At LMI College we know how important it is to take into account the individual needs of pupils with autism and that is why we have adapted the environment and our teaching practices to suit them:


We have created a calm and structured environment for students with autism by minimising unnecessary noise and distractions in the classroom, and by establishing a clear and predictable routine in their daily lives.


As supplementary study materials, students with autism are provided with visual aids such as diagrams, graphs and photographs in each subject to help them better understand the information and instructions.


Use of hands-on learning. It has been shown that autistic people can learn best through hands-on experiences and independent exploration, so LMI College has chosen to offer them that opportunity to explore and discover for themselves.


Clear communication is a basic aspect of dealing with students with ASD, so at LMI College we are clear and specific when giving instructions to our students. We also know the importance of being patient and giving them time to process information and respond.


The teaching of social and emotional skills is key at LMI College. In addition, students with autism receive specialised emotional support and the school provides them with a unique opportunity to develop their social skills in a safe environment.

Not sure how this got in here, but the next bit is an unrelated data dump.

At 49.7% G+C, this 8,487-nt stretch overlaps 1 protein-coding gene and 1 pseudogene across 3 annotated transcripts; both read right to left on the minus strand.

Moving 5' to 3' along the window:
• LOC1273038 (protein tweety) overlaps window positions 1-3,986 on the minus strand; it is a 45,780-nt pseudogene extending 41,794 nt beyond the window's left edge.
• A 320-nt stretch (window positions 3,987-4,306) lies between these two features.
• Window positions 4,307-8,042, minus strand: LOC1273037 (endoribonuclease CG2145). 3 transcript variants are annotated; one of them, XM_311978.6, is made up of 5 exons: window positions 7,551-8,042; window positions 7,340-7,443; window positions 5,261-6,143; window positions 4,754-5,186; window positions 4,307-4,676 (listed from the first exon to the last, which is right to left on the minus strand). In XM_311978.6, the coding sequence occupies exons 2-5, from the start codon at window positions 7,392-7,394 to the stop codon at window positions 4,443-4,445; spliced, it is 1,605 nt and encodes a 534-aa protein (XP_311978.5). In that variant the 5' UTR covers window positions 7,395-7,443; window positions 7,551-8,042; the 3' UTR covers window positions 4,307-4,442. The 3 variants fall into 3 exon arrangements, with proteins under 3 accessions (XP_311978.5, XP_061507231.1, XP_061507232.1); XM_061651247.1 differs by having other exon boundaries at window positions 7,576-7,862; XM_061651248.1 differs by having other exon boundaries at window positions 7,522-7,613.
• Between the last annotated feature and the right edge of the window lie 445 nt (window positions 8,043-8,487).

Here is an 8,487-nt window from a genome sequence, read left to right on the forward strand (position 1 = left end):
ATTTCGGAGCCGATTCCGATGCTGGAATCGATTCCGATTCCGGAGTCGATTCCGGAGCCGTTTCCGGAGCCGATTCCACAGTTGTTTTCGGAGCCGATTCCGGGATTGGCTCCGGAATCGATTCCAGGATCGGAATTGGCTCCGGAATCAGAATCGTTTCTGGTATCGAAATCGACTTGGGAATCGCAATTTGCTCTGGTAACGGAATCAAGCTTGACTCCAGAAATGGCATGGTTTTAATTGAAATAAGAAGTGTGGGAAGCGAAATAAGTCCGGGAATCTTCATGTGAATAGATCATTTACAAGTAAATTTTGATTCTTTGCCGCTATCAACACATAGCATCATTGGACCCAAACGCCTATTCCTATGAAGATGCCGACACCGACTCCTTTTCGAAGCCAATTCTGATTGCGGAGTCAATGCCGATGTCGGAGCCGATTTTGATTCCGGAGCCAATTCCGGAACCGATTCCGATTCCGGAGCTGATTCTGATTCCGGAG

Parents and caregivers of autistic persons can provide valuable information about each student’s individual needs and strengths, and their collaboration with LMI College specialists is essential to ensure that their personal needs are met.

While each person with autism is unique and faces individual challenges, we at LMI College know that autism does not define a person and should not be an obstacle to success in any field. In addition, we offer a specialised curriculum for these students based on individualised planning and psychological and emotional support.

Many people with autism have unique skills and talents that can be an asset. The key to their success lies in recognising and supporting these abilities in the educational environment.